Cannabis fans, activists and entrepreneurs met in Flevopark, Amsterdam for the 10th annual Cannabis Liberation Day in mid-June. This was my third Cannabis Liberation Day, and this year they doubled the capacity by filling the entire park. As ever, it was incident-free and good times were had by all.
Writer Doug Fine shouted whilst rousing the crowd, “We are winning! We are winning because truth is on our side!”
Great progress is being made and maybe we are winning, but what exactly is the prize?
Throughout the day, I heard rumours (later confirmed in an announcement from the main stage) that this would be the final Cannabis Liberation Day – a free festival that has demonstrated the safety of a recreational cannabis-orientated event for the last decade. I wanted to figure out why this was the last, had we won already? Is cannabis liberated? Or, is it that the point has been made and it’s time to explore the next chapter?
Cannabis Is Not Yet Liberated In Europe
As is usually the case with cannabis, the answer is complicated. Nowhere in Europe is cannabis yet legal for recreational use. Cannabis activists and growers are still facing persecution from authorities for their activities. Medical cannabis is ever so slowly being made legal in European states, but the product is expensive and not widely available to those that need it most.
Yet, despite all of that, there is a strong sense that in some form or another legal cannabis is coming to Europe. The driver is going to be big business and this is leaving activists – who have dedicated their lives to legal cannabis for all – somewhat shell-shocked. They’ve suffered from being outcasts or misfits in society, they’ve pushed the boundaries of the law, they’ve kept the conversation going, they’ve raised awareness of the benefits and safety of cannabis. But, when legal cannabis comes will they be able to participate in this market? Can they compete with Silicon Valley and its investors?
Dank To The Future
They say that the future is happening right now, but just not evenly distributed. So who better to discuss what the future holds than a representative of a leading vaporizer brand based out of California. He gave me a glimpse of the future of cannabis. The experience was amazing in every sense. Infuriatingly, I’m under embargo so cannot go into details (the tech he showed me is so cutting edge it’s not even released in the US). It is a device that is wonderful for the consumer, but so advanced the barriers to compete with it (huge R & D costs) are significant for smaller entrepreneurs.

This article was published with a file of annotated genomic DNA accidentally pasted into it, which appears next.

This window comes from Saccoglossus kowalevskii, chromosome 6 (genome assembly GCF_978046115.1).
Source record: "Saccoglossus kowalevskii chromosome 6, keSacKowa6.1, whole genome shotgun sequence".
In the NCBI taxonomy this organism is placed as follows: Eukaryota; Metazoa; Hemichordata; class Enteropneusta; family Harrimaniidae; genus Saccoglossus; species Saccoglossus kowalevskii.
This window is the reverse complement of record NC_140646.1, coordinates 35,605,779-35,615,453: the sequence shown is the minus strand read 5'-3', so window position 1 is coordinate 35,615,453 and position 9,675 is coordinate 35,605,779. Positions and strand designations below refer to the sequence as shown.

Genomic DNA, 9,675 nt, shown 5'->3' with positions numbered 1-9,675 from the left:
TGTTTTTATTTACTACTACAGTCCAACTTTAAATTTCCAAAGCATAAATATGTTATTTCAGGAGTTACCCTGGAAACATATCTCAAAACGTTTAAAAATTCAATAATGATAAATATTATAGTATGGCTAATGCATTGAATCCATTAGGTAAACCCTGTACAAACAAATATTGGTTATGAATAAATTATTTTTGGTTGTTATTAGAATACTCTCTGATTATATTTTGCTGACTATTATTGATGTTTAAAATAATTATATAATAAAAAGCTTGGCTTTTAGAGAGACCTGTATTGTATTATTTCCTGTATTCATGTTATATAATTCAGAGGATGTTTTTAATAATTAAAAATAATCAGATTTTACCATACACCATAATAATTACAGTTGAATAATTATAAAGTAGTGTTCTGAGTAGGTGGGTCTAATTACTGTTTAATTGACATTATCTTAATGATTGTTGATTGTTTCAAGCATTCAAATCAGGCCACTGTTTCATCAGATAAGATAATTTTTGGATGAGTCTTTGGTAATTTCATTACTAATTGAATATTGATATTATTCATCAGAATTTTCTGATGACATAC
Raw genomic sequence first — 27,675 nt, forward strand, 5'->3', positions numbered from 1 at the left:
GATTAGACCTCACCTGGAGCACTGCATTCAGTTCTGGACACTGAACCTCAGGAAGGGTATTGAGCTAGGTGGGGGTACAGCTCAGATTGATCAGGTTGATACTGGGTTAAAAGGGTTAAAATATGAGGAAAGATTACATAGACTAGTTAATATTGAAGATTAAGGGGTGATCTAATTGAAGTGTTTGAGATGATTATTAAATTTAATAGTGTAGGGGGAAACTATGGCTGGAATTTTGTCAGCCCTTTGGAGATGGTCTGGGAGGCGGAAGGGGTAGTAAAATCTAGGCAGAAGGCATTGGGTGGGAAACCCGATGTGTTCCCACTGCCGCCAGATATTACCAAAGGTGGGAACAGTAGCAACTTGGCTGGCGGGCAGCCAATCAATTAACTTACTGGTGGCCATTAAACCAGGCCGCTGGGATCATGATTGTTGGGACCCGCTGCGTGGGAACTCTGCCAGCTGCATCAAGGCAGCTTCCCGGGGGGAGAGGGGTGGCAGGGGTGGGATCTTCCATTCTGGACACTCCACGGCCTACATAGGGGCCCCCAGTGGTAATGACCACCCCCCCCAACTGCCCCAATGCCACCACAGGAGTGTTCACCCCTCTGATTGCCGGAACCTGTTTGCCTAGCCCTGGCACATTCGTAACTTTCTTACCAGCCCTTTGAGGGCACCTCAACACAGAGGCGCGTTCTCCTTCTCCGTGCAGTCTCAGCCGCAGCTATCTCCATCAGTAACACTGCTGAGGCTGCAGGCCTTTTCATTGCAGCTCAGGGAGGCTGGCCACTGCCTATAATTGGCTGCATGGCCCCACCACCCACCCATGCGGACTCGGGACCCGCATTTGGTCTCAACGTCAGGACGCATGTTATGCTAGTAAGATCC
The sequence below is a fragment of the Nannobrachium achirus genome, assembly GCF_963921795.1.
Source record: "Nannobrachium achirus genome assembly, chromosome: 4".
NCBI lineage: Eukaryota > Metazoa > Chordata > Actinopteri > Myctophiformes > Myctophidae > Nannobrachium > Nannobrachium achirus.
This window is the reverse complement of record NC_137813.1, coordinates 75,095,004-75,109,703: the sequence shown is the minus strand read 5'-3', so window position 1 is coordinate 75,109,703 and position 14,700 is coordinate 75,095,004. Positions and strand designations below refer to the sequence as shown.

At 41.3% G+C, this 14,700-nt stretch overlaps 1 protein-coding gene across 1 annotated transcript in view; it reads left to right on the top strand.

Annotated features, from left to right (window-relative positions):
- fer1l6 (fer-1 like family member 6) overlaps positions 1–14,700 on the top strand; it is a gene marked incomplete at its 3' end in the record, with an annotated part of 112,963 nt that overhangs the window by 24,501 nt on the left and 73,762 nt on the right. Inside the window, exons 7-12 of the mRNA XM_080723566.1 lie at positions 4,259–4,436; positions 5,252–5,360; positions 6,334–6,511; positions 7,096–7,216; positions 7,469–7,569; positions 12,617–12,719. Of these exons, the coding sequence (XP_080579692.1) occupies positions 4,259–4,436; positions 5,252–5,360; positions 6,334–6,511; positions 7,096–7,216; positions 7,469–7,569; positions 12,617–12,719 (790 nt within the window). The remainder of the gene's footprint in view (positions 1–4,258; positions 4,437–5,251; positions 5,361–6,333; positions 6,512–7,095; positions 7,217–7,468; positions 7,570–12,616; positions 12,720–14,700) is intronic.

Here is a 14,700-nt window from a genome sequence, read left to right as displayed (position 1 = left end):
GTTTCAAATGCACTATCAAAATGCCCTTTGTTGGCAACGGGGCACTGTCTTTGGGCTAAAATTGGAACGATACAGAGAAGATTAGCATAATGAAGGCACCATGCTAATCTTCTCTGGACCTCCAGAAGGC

In contrast, I spent some chat chatting with a motivated Dutch entrepreneur who had invested heavily in equipment to make disposable cannabis oil cartridges for vape pens. I’m fairly convinced this is where the future lies in some form or another, but the European market is not there yet. Aside from the fact that cannabis is still illegal, not enough European cannabis consumers are ready for such advanced consumption techniques or technology to make it a viable business. The majority of European cannabis consumers are still making joints (or spliffs) with tobacco. Even those that have made the switch to e-cigarettes for their nicotine hits have an attachment to making huge, dense clouds of vapour. They like to inhale something with “body”. They seem oblivious to the fact that clouds are actually wasting good cannabinoids. Overcoming this will be an educational marketing campaign that only those with powerful financial backing can achieve. Laws need to change and distribution channels need to be established. Meanwhile, the SMEs will be struggling to recoup the costs of their expensive equipment.
What Did We Want Anyway?